Understanding Buddhism, Funerals, And Beliefs

Buddhism is one of the oldest religions of the world incepted more than two centuries ago by Gautama Buddha and then developed rapidly until it spread across vast regions of the earth and later divided into sects due to the difference in beliefs and practices.

Like everything else, the funeral practices are also not common and depend upon the region mainly and the monks or religious consults present in the area.

Buddhism and Death

Buddhism stresses heavily on the impermanence of life and the reality of death.

The basic teaching of this concept is to always prepare for life after death by worldly deeds and the small amount of time a person has in the world before they die and are reincarnated according to their deeds and would keep doing so until they pay for all their actions and achieve Nirvana’.

Karma is one of the pillars of Buddhism and it also believes that the soul leaves the body and searches for a new place or a new body with a new life to atone for its sins in the past one. There are six realms that a person can be born into, namely:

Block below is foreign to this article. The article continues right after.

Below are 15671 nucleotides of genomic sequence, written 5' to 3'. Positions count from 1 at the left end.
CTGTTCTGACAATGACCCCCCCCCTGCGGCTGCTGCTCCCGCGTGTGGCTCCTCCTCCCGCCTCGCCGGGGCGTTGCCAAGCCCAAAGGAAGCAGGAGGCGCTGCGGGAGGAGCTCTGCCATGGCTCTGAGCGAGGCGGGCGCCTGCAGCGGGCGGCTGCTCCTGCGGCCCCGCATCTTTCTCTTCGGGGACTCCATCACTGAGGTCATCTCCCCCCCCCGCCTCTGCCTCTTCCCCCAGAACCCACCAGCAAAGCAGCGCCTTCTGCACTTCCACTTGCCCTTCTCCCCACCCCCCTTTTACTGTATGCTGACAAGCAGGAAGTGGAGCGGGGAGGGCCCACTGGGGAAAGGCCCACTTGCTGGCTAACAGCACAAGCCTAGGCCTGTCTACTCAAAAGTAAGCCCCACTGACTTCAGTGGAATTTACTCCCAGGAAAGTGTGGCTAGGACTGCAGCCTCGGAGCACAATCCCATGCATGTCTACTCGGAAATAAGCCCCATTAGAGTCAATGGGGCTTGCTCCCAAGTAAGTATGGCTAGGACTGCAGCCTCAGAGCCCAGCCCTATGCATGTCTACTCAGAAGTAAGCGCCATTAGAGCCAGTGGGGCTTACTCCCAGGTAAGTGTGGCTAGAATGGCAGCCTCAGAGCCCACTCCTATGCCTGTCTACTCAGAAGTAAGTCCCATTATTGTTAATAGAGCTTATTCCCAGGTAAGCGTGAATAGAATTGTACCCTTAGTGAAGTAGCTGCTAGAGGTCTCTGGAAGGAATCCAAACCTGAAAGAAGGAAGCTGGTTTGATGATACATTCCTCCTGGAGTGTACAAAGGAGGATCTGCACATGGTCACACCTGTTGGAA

• Heaven
  • Human Beings
  • Asura
  • Hungry Ghost
  • Animal and
  • Hell

These six realms are awarded according to deeds with Heaven being achieved by the pious and Hell by the evil.

Karma

Buddhists believe in karma and that means that everything which happens in a person’s life is dictated by his actions in a previous or present one.

It is believed that everyone faces what they deliver to others and every new action, speech and even thought starts a new circle of karma for the person which must come to its conclusion one day.

In simpler words, if a person inflicts pain on another being, he will suffer from the same pain himself and if he offers happiness, the happiness will return to him the same way.

Good Death

The concept of good death is also very common and that means that a person passes away the same way as they live.

A good death is an indication of a good life while a painful death is the sign of a life lead astray and away from the teachings and good deeds. The concept of good death is not just limited to a person’s treatment of others, it is also a sign of how they lead most of their lives.

A life spent in turmoil, full of selfish desires and no care for others will result in death full of regrets.

Buddhism, in conclusion, is a religion that demands to prepare for death throughout life. The end of life should always dictate the actions of a person so that one has the courage to face death and not regret his life and everything he did.

A dying person sometimes calls monks so that his transition into his next life could be smooth and free of hurdles as the monk reads scriptures, offer prayers before and at the time of the Buddhist funeral. If you need a buddhist funeral service, go to our homepage.